Taking My First TFLS from Fidelity SIPP

I'm about to take my first TFLS from a SIPP I have with Fidelity. Browsing their website, I don't want to incur any "advice" fees and all I want to do is take a proportion of my 25% lump sum (not all of it). I don't want to drawdown any further income at the moment. 
I just wondered if anyone else has done this and if it's relatively simple. Also, will tax automatically be deducted on this payment, which I then have to claim back? My SIPP is all sitting in a Vanguard 80/20 account, so there is only one fund to sell to realise cash.
Any advice gratefully received.

Replies

  • Dazed_and_C0nfusedDazed_and_C0nfused Forumite
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    Why would tax be deducted from a tax free lump sum?
  • edited 27 August at 11:28AM
    AlbermarleAlbermarle Forumite
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    edited 27 August at 11:28AM
    You do not have to pay for any advice , but you will have to book a telephone appointment to speak to a retirement guidance person at Fidelity . ( in the personal finance world - guidance is free and general - advice is personal , regulated and you have to pay for it )
    The reason is twofold. They want to know that you fully understand what you are doing and the options available. Your question about tax on  a tax free lump sum is typical of the sort of misunderstandings that can occur, and that a chat with them will probably be helpful anyway .
    Also it covers Fidelity in case you later say you made a mistake and want to reverse the decision or claim compensation or whatever.
  • jim8888jim8888 Forumite
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    I think I read somewhere that the pension companies automatically deduct tax at source from a pension payment at the basic rate before paying it out, and you then have to claim it back - happy to be totally wrong on this though!
  • AlbermarleAlbermarle Forumite
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    jim8888 said:
    I think I read somewhere that the pension companies automatically deduct tax at source from a pension payment at the basic rate before paying it out, and you then have to claim it back - happy to be totally wrong on this though!
    Yes you are wrong . The issue is that when you first take taxable income the tax can be more than expected, and you need to claim some back. 
  • Dazed_and_C0nfusedDazed_and_C0nfused Forumite
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    And they don't deduct basic rate tax.

    They use the emergency tax code (1257L) on a non cumulative basis which, depending on the amounts involved, means tax is deducted at some or all of the following rates, 0%, 20%, 40% and 45%.
  • jim8888jim8888 Forumite
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    jim8888 said:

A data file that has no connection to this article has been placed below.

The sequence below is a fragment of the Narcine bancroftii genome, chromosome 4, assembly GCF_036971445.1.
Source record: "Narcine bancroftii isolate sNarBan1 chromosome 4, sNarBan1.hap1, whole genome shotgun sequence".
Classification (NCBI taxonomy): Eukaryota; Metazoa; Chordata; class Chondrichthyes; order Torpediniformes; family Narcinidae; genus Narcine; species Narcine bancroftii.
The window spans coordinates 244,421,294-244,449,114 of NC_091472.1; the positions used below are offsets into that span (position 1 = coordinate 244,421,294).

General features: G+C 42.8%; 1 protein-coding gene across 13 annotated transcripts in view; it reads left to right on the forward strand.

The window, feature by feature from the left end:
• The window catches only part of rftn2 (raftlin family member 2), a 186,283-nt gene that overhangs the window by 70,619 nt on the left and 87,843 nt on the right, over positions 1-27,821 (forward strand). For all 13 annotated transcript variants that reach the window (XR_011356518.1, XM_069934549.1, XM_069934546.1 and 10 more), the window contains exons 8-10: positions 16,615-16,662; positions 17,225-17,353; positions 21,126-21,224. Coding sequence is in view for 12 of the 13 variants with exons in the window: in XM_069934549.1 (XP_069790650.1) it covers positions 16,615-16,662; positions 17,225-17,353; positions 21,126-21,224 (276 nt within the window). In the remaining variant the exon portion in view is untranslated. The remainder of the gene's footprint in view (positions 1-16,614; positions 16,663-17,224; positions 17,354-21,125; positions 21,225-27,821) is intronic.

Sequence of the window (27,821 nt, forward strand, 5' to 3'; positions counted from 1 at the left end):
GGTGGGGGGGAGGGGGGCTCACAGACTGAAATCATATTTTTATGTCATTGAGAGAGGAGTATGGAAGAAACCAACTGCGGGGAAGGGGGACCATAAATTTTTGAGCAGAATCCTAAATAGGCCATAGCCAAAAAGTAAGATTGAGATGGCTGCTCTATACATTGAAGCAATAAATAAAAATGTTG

I think I read somewhere that the pension companies automatically deduct tax at source from a pension payment at the basic rate before paying it out, and you then have to claim it back - happy to be totally wrong on this though!
    Yes you are wrong . The issue is that when you first take taxable income the tax can be more than expected, and you need to claim some back. 
    Okay, so I assume Fidelity manage that in declaring that taxable income is being taken from a pension? As advised, I will give them a call  :)
  • AlbermarleAlbermarle Forumite
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    jim8888 said:
    jim8888 said:
    I think I read somewhere that the pension companies automatically deduct tax at source from a pension payment at the basic rate before paying it out, and you then have to claim it back - happy to be totally wrong on this though!
    Yes you are wrong . The issue is that when you first take taxable income the tax can be more than expected, and you need to claim some back. 
    Okay, so I assume Fidelity manage that in declaring that taxable income is being taken from a pension? As advised, I will give them a call  :)
    Taking taxable pension income is the same as getting a taxable wage from work.
    Fidelity will take tax off on behalf of HMRC just like your employer did/does.
  • Dazed_and_C0nfusedDazed_and_C0nfused Forumite
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    jim8888 said:
    jim8888 said:
    I think I read somewhere that the pension companies automatically deduct tax at source from a pension payment at the basic rate before paying it out, and you then have to claim it back - happy to be totally wrong on this though!
    Yes you are wrong . The issue is that when you first take taxable income the tax can be more than expected, and you need to claim some back. 
    Okay, so I assume Fidelity manage that in declaring that taxable income is being taken from a pension? As advised, I will give them a call  :)
    Yes, once you start taking taxable income they will report the details to HMRC.

    Essentially you will be on the pension companies payroll with a tax code, P60 each year etc.  Just they are paying you a pension not wages.
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